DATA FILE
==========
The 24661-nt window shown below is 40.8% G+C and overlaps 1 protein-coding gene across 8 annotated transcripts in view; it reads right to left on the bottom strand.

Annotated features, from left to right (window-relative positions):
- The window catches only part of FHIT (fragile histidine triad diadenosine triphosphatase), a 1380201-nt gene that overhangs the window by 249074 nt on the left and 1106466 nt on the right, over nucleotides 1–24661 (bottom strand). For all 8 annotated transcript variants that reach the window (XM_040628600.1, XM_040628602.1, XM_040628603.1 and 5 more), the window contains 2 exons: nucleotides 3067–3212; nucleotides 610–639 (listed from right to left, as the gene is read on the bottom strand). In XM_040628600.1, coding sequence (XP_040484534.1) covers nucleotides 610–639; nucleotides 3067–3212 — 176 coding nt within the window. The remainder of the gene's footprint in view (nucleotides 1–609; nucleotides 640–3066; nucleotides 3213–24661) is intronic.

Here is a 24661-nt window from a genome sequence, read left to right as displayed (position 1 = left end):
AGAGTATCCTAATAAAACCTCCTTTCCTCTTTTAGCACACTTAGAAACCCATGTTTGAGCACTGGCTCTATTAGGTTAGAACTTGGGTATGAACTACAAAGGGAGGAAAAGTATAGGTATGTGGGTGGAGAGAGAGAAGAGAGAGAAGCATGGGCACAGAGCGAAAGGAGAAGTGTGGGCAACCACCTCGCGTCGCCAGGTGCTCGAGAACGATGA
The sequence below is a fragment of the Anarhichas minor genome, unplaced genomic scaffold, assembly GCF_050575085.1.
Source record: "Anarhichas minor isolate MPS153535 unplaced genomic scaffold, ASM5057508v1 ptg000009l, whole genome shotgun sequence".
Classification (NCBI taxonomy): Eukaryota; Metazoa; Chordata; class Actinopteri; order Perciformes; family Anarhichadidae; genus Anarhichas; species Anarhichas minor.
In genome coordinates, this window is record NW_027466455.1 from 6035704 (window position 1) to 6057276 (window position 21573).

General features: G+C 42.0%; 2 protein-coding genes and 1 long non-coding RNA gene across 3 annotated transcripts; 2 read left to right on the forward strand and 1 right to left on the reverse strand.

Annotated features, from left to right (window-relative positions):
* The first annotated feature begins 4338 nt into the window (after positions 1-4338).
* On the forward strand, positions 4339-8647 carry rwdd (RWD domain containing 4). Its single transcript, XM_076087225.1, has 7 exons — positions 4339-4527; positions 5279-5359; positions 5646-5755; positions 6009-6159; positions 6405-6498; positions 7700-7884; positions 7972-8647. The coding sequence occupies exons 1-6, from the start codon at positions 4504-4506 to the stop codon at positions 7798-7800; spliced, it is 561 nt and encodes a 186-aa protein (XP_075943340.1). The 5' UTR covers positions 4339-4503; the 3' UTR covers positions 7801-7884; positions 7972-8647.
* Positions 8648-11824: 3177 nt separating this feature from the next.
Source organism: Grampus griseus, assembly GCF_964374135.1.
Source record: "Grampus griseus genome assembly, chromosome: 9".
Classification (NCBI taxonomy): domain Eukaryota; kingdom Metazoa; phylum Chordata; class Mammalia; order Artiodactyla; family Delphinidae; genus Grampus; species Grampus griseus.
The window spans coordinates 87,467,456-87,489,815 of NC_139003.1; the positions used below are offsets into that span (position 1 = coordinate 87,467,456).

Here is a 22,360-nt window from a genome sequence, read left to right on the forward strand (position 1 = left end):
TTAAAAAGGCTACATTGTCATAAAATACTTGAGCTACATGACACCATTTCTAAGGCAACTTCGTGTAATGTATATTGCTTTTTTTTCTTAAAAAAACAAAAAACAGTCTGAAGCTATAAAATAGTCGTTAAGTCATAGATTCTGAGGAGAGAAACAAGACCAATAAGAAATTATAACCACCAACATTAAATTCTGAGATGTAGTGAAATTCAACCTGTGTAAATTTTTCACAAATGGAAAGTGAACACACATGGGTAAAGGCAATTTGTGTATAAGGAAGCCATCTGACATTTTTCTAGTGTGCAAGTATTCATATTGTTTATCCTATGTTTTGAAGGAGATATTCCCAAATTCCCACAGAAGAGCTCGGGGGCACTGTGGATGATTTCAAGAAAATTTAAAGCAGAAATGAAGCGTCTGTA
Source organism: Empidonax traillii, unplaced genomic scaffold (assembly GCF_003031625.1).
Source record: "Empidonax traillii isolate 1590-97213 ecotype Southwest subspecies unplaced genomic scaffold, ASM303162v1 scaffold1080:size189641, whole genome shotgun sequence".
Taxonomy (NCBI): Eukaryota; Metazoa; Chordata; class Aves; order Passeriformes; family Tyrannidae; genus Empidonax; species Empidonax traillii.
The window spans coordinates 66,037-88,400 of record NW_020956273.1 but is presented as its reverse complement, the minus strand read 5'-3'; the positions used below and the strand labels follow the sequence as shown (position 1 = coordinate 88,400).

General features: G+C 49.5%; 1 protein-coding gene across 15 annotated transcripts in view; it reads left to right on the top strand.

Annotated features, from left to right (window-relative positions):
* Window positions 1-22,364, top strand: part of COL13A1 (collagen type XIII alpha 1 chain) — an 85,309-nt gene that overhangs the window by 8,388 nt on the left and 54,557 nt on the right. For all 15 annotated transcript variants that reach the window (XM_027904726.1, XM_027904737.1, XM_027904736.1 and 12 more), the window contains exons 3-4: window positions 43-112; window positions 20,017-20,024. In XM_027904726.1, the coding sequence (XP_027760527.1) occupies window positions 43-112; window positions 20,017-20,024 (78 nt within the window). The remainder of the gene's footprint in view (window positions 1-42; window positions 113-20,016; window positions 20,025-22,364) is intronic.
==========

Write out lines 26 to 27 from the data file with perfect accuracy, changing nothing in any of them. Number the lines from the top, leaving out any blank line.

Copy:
Annotated features, from left to right (window-relative positions):
* Window positions 1-22,364, top strand: part of COL13A1 (collagen type XIII alpha 1 chain) — an 85,309-nt gene that overhangs the window by 8,388 nt on the left and 54,557 nt on the right. For all 15 annotated transcript variants that reach the window (XM_027904726.1, XM_027904737.1, XM_027904736.1 and 12 more), the window contains exons 3-4: window positions 43-112; window positions 20,017-20,024. In XM_027904726.1, the coding sequence (XP_027760527.1) occupies window positions 43-112; window positions 20,017-20,024 (78 nt within the window). The remainder of the gene's footprint in view (window positions 1-42; window positions 113-20,016; window positions 20,025-22,364) is intronic.